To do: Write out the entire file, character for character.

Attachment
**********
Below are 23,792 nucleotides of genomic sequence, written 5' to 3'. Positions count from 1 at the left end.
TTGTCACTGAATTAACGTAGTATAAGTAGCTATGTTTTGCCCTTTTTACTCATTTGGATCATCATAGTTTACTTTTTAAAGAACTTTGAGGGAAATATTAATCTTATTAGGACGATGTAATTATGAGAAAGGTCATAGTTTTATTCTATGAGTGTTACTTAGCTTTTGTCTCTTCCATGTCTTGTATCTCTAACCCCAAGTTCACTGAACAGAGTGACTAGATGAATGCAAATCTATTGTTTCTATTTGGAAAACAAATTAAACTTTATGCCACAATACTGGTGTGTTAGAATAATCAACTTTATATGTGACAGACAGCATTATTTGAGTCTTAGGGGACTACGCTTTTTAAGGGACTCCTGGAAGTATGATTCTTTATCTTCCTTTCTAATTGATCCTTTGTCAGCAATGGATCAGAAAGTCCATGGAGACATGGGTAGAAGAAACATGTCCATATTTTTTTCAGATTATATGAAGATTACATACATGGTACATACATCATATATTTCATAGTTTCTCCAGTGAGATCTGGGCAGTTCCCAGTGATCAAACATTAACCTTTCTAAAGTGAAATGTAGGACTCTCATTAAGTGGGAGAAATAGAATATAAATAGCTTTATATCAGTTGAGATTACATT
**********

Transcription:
Below are 23,792 nucleotides of genomic sequence, written 5' to 3'. Positions count from 1 at the left end.
TTGTCACTGAATTAACGTAGTATAAGTAGCTATGTTTTGCCCTTTTTACTCATTTGGATCATCATAGTTTACTTTTTAAAGAACTTTGAGGGAAATATTAATCTTATTAGGACGATGTAATTATGAGAAAGGTCATAGTTTTATTCTATGAGTGTTACTTAGCTTTTGTCTCTTCCATGTCTTGTATCTCTAACCCCAAGTTCACTGAACAGAGTGACTAGATGAATGCAAATCTATTGTTTCTATTTGGAAAACAAATTAAACTTTATGCCACAATACTGGTGTGTTAGAATAATCAACTTTATATGTGACAGACAGCATTATTTGAGTCTTAGGGGACTACGCTTTTTAAGGGACTCCTGGAAGTATGATTCTTTATCTTCCTTTCTAATTGATCCTTTGTCAGCAATGGATCAGAAAGTCCATGGAGACATGGGTAGAAGAAACATGTCCATATTTTTTTCAGATTATATGAAGATTACATACATGGTACATACATCATATATTTCATAGTTTCTCCAGTGAGATCTGGGCAGTTCCCAGTGATCAAACATTAACCTTTCTAAAGTGAAATGTAGGACTCTCATTAAGTGGGAGAAATAGAATATAAATAGCTTTATATCAGTTGAGATTACATT